What’s surprised you most about the marketing maze?




Ian Acheson is an author and strategy consultant based in Northern Sydney. Ian's first novel, Angelguard, is available in the US, UK, Canada and Australia. You can find more about Angelguard at Ian's website, on his author Facebook page and Twitter

18 comments:

  1. Excellent post, Ian, and thanks for the shout-out.

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    1. Thanks Iola. I'm hoping to get to "Let's Get Visible" shortly. Will let you know what I think.

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  2. A great post Ian. Thanks for sharing your insights through your own marketing journey. There are a lot of great tips there. I'm working on my first novel and you've already prompted me to think about my tribe :) Good luck with all of your ventures for this year.

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    1. Thanks Nola, do watch what other authors are doing too. But be Nola and don't let it intimidate you as you don't need to have all the answers.

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  3. Hi Ian,
    That's great advice. I'm in the middle of doing lots of this for my new release in April. I've put together a bit of a tribe, comprised of Aussies, Kiwis and Americans. We have so many online opportunities to do so these days. Have fun, even if you grit your teeth. I like that.

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    1. Hi Paula, sounds like you're making good progress. Great you've already got members from around the globe. Good luck and don't put too much pressure on yourself.

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  4. Thanks Ian for that great post. Marketing and I are not good friends unfortunately! I give away more books than I sell them. Sigh! Sol thanks for waking me up. I shall try to be more proactive and even enjoy it! :) A needed reminder - definitely! Many thanks!

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    1. Oh Anusha, I've love giving books away too. I figure it's like planting good seed. That seed will bear fruit one day but maybe in ways I wasn't expecting like that text message I referred to above.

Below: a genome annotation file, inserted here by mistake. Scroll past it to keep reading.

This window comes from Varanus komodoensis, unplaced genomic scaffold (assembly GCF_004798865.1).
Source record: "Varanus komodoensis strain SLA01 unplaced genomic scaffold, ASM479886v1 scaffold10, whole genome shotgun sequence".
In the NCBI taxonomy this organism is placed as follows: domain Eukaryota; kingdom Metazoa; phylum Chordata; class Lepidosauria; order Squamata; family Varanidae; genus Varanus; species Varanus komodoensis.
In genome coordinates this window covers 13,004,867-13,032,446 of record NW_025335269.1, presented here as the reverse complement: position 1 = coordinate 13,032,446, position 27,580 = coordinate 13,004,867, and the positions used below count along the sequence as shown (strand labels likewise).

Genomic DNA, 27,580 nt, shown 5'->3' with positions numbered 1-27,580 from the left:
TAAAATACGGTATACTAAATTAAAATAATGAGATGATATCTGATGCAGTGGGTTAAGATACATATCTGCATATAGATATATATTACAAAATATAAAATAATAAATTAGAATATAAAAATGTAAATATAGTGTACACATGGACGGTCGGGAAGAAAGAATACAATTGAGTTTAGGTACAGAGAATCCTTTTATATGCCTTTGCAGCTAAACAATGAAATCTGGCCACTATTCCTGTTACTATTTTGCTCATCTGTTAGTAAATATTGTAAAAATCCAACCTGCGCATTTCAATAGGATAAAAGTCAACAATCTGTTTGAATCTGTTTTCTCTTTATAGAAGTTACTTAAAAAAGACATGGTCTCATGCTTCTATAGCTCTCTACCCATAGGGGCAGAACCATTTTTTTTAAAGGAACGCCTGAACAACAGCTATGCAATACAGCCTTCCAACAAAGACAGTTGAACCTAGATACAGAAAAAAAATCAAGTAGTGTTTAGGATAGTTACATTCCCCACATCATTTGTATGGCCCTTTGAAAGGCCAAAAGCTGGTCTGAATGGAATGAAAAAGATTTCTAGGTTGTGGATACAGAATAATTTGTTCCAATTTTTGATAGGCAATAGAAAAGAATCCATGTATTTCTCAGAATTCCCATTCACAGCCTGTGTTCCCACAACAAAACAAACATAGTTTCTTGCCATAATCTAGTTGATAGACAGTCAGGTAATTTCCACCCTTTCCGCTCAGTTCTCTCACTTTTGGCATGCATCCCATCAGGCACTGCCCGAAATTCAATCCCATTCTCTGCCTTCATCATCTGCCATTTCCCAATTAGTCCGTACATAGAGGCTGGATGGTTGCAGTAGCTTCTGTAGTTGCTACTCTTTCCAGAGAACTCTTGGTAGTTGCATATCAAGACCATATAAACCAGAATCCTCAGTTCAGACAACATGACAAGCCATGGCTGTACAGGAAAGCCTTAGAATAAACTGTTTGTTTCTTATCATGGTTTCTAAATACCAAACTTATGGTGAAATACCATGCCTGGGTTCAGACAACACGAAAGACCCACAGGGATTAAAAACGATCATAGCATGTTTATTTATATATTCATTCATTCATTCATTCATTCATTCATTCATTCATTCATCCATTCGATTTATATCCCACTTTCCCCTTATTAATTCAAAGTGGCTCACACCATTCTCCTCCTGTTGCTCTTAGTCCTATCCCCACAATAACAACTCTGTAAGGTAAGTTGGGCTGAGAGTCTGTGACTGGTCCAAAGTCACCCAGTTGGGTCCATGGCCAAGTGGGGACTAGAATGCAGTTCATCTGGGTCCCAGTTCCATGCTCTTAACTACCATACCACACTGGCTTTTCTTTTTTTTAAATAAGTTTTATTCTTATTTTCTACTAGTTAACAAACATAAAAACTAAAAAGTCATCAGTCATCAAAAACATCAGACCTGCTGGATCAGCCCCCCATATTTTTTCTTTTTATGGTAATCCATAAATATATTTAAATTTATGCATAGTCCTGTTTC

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  5. Thanks, Ian, for your very wise thoughts re the marketing maze. I agree in particular with your point that we need to find what works best for us and what we enjoy doing most in this whole marketing area, then go for it. I love speaking, so that's my strength. But it doesn't mean others have to be the same. And re your question about what has surprised me most about this marketing maze, I think I would say, as you seem to have discovered too, that it's the little God moments' along the way when you get into conversation with someone at a bookstore signing or when you get to pray with someone after you have spoken somewhere. In other words, the little moments that are insignificant as far as selling books go, but infinitely significant as far as God's kingdom is concerned!

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    1. Wow, oh Jo-Anne, love that. But you wouldn't have had those opportunities unless you'd gotten out there and mixed it with people! How'd Saturday go, BTW?

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    2. It was great mixing with other authors I hadn't as yet had the opportunity to meet and seeing how we encouraged one another. Not so great as a book selling opportunity, as it turned out, because there simply were fewer customers around that day, plus there were eight authors all promoting their books! Again though, I loved those special God moments along the way--I have just written about them in my own blog today (www.jo-anneberthelsen.wordpress.com).

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    3. Jo-Anne, thank you for sharing those God moments.

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  6. Thanks for the practical advice. I like your perspective as it isn't just about selling a product but interacting with people.

    Praying you continue to have great success.

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    1. Thanks Elaine. Jo-Anne in her comment above shares the power of some of those interactions. Priceless.

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  7. Thanks for this article. There are some great tips here, especially as I'm about to start my book promotion journey.

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    1. Enjoy the journey, Melissa. It'll be fun.

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  8. A very well thought out and helpful article, Ian, and interesting comments. I haven't anything much to add to what's been written, except to say it's something we need to keep in mind constantly.

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    1. Thanks Rita. And not let it overwhelm us as it can.

      Best,